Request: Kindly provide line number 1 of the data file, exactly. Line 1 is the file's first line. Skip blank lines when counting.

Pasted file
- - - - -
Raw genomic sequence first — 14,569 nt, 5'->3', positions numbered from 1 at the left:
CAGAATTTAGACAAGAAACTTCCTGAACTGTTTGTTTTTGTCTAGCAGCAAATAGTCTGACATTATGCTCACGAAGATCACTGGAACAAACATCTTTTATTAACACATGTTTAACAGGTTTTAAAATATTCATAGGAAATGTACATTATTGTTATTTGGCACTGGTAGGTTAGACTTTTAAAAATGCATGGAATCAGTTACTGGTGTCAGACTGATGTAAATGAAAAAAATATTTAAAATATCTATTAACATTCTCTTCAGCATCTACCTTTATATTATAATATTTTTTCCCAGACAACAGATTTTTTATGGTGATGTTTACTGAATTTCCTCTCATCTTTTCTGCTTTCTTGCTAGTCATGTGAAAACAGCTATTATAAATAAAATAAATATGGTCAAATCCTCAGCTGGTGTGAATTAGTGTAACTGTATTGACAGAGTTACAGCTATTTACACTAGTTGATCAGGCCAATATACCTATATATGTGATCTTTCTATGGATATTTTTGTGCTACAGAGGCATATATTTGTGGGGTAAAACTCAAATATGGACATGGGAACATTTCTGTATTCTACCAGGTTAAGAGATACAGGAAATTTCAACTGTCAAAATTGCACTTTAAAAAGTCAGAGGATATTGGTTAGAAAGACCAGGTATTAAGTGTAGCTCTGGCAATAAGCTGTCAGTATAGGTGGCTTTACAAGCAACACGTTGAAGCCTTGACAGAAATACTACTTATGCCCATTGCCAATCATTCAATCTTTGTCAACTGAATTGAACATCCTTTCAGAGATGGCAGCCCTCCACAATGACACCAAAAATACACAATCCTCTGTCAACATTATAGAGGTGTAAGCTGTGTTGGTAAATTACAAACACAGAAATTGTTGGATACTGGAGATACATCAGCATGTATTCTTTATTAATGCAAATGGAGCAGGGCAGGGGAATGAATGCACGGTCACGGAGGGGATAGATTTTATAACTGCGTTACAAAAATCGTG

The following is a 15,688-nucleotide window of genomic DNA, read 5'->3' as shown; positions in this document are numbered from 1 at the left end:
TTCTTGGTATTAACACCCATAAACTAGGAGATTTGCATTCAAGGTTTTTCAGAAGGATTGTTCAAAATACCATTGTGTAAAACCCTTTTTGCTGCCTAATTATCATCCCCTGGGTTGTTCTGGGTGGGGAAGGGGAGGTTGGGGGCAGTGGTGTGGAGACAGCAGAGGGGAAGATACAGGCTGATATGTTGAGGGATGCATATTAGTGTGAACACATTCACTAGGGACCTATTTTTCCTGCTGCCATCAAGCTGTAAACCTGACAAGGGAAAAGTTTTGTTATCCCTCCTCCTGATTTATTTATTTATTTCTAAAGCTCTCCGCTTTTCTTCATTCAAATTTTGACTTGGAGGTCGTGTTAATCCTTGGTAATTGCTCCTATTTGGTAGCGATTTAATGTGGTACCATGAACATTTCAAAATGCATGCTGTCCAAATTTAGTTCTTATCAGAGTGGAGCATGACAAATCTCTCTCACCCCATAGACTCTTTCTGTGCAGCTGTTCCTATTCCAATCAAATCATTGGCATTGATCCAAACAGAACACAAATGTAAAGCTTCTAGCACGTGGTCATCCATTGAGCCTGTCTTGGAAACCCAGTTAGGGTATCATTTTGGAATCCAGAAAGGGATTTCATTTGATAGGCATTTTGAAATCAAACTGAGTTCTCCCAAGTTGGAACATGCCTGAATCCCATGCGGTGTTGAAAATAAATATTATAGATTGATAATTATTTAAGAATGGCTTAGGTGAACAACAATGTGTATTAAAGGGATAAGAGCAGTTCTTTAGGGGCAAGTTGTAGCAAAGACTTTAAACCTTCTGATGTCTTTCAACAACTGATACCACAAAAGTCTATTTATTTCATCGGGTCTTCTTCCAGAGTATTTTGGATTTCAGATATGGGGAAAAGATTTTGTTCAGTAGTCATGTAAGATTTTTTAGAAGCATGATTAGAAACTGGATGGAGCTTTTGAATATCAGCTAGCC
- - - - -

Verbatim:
Raw genomic sequence first — 14,569 nt, 5'->3', positions numbered from 1 at the left: